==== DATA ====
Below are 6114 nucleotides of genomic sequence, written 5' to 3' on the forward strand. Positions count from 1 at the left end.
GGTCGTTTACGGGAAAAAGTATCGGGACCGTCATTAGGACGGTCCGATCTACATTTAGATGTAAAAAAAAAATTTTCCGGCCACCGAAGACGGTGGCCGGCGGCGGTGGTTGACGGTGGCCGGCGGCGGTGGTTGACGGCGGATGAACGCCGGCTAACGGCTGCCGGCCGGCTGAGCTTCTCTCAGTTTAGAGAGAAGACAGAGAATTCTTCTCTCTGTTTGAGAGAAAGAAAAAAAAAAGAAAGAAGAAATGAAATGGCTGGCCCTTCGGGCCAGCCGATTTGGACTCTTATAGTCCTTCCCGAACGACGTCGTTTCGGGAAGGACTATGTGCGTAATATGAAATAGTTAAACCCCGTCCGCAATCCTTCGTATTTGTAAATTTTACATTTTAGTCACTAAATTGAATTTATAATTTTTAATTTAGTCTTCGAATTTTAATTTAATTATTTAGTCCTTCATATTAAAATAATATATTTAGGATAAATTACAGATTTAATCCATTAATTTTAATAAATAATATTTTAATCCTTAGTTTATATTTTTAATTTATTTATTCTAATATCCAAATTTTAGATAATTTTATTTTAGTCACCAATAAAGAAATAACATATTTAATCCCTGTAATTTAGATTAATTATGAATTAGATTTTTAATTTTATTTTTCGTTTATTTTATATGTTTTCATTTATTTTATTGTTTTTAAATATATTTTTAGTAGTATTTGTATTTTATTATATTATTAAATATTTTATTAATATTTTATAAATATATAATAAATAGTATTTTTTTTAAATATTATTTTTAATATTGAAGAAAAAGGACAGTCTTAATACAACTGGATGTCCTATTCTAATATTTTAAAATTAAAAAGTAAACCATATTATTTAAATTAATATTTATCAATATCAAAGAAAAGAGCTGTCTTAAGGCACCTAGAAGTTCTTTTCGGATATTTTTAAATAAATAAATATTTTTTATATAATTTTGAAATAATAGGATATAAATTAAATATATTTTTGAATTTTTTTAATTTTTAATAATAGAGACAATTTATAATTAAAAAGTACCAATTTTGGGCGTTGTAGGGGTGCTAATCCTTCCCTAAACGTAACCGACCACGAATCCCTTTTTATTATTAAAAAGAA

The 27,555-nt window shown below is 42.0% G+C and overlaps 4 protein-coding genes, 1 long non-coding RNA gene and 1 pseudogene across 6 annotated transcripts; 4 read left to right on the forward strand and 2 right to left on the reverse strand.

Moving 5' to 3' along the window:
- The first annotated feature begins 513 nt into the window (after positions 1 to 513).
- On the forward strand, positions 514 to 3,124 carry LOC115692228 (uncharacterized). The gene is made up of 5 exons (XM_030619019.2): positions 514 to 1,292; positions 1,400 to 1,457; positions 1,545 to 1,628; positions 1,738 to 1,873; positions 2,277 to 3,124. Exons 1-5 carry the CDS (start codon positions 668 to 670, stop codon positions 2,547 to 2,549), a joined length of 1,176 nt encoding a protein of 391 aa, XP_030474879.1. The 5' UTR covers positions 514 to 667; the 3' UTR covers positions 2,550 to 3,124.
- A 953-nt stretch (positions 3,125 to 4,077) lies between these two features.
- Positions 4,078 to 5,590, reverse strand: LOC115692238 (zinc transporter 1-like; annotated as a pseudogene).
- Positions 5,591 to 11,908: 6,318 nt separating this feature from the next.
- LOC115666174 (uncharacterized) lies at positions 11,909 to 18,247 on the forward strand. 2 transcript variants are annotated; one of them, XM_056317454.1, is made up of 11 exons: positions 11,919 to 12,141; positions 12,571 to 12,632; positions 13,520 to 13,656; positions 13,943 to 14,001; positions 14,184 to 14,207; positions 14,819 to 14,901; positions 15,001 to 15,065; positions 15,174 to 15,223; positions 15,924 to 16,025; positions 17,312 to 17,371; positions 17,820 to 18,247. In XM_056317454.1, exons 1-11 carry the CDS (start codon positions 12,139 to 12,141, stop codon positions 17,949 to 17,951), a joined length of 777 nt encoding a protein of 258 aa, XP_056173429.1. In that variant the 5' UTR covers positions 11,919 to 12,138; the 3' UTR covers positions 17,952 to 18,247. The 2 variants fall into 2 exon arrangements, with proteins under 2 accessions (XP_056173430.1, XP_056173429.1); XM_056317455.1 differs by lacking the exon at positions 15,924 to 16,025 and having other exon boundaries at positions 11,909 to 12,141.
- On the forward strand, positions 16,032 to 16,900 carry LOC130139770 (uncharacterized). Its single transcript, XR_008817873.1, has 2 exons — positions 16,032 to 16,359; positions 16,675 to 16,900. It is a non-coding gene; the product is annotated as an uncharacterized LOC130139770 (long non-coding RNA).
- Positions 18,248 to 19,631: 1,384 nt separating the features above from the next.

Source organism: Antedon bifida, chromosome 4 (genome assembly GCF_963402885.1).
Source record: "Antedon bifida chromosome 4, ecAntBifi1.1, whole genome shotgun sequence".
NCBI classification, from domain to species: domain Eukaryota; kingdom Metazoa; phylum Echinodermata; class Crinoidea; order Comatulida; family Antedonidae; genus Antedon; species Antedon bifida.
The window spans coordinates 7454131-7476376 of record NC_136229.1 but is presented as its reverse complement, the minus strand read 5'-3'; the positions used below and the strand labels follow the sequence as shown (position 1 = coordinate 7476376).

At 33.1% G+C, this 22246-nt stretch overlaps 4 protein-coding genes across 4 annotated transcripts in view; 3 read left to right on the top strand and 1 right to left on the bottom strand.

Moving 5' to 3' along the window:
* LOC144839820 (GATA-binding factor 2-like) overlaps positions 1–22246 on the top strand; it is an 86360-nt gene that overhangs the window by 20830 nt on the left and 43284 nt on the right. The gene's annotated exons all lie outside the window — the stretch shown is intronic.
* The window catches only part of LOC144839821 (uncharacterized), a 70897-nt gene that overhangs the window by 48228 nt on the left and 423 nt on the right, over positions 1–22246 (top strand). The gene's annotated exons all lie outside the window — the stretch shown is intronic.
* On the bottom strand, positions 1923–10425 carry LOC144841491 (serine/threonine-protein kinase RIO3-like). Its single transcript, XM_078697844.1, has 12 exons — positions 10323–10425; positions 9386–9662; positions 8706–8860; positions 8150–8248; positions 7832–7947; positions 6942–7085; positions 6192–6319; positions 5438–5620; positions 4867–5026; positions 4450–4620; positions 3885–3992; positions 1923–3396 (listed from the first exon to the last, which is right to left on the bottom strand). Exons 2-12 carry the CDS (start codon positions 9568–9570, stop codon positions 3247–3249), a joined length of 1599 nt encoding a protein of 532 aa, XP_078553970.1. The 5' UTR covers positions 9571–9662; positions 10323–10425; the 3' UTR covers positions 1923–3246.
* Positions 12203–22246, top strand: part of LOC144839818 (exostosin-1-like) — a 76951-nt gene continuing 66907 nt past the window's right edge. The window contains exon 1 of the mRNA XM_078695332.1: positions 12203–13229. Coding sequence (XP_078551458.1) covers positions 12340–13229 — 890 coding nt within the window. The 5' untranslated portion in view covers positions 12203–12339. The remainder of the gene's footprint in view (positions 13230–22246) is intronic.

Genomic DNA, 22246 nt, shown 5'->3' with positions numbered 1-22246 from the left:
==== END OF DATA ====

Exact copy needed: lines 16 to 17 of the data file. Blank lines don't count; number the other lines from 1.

The window spans coordinates 7454131-7476376 of record NC_136229.1 but is presented as its reverse complement, the minus strand read 5'-3'; the positions used below and the strand labels follow the sequence as shown (position 1 = coordinate 7476376).

At 33.1% G+C, this 22246-nt stretch overlaps 4 protein-coding genes across 4 annotated transcripts in view; 3 read left to right on the top strand and 1 right to left on the bottom strand.